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“We are in a very dangerous place”: White House COVID-19 task force pleads with Texas health officials to warn the public

As the COVID-19 pandemic reaches dangerous new levels nationwide, the White House Coronavirus Task Force acknowledged this week that state and local policies in Texas and around the country could be underplaying the severity of the virus and urged public health officials to take their case directly to the public.

“If state and local policies do not reflect the seriousness of the current situation, all public health officials must alert the state population directly,” said Sunday’s task force report, which was sent to all states.

The report also recommended that people over age 65 or those who are at an increased risk of contracting the virus should have groceries and other necessities delivered and avoid any indoor public spaces where people are unmasked.

The report was obtained by CNN and other organizations.

“The COVID risk to all Americans is at a historic high,” the report said. “We are in a very dangerous place due to the current, extremely high COVID baseline and limited hospital capacity.”

In recent weeks, as cases surged in Texas and across the U.S., the task force urged state and local leaders to adopt aggressive mitigation measures, such as limiting capacity in indoor spaces, and to fervently enforce safety guidelines, including social distancing and mask wearing.

The report also recommends that anyone younger than 40 who gathered with people outside their immediate household during Thanksgiving should “assume you became infected.”

“Most likely, you will not have symptoms; however, you are dangerous to others and you must isolate away from anyone at increased risk for severe disease and get tested immediately,” the report added.

Gov. Greg Abbott has bucked calls in recent weeks to impose new restrictions meant to limit the virus’ spread and has granted little latitude for local officials to do so on their own. A statewide mask mandate from July remains in effect, but Abbott has ruled out any further statewide shutdowns. And local officials are barred from enacting measures more restrictive than those set by the state.

Abbott’s order from mid-September requires businesses to scale back capacity in regions where the number of patients hospitalized with COVID-19 exceeds 15% of available hospital capacity for seven days. But even in the six regions that have already crossed that threshold — including Lubbock and Amarillo — the virus has continued to spread at an uncontrollable rate.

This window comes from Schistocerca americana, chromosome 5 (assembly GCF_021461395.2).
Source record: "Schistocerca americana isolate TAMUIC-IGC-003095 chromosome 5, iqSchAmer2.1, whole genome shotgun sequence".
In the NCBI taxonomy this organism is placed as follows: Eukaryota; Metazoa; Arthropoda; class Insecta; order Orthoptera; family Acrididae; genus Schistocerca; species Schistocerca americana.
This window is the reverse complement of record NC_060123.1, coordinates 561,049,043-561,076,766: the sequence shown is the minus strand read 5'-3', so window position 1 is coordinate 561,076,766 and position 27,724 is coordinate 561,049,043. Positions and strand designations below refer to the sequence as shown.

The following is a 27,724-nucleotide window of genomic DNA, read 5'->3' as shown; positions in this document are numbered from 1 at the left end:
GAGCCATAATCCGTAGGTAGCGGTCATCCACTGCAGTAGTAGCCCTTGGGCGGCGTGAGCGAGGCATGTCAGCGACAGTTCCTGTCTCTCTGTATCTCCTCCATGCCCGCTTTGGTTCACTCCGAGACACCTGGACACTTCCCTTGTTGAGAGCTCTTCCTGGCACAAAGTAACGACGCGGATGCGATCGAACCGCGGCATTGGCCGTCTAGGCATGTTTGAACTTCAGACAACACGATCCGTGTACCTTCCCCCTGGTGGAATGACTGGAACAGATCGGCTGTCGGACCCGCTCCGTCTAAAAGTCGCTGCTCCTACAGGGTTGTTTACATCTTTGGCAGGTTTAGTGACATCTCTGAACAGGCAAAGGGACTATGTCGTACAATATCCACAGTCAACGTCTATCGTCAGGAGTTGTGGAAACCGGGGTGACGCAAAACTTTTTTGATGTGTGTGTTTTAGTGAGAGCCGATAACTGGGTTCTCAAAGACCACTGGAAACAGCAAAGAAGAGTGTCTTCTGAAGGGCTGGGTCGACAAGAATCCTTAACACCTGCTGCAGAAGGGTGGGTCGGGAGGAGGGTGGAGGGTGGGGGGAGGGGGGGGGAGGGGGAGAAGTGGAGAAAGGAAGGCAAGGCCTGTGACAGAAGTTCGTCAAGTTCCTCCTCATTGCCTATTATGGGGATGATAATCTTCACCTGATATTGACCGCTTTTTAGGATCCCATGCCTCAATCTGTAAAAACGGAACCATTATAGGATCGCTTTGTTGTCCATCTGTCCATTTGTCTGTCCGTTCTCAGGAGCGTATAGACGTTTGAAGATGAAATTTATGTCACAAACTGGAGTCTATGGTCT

In a statement, Renae Eze, a spokesperson for Abbott, said the state is “responding exactly as suggested by the Task Force.” Eze also pointed to El Paso, where 819 people were hospitalized Thursday — down from 1,920 at its peak on Nov. 5 — as evidence that Texas’ shutdown protocol is effective.

“We’ve slowed the spread before, and we will do it again while we await the arrival of vaccines later this month,” Eze said. “In the meantime, the state is swiftly distributing the new anti-body therapeutic medicine to treat Texans who get COVID-19 and aid in reducing hospitalizations.”

The coronavirus has overwhelmed many rural hospitals, particularly those in West and North Texas, and administrators reported difficulty transferring patients to bigger, better-equipped facilities in larger cities.

In El Paso County, where hospitals are stretched to capacity and morgues are overflowing with bodies, Texas Attorney General Ken Paxton went to court last month to stop the county judge’s order that would have shut down all nonessential businesses. An appeals court sided with Paxton and halted the shutdown.

Since October, the number of Texans hospitalized with COVID-19 and the seven-day average of new cases have nearly tripled. More than 9,100 people were hospitalized with the virus as of Wednesday.

This story originally appeared on The Texas Tribune. To read this article in its original format, click here.

Shawn Mulcahy, The Texas Tribune
Shawn Mulcahy, The Texas Tribune
Shawn Mulcahy is the fall coronavirus reporting fellow for The Texas Tribune.


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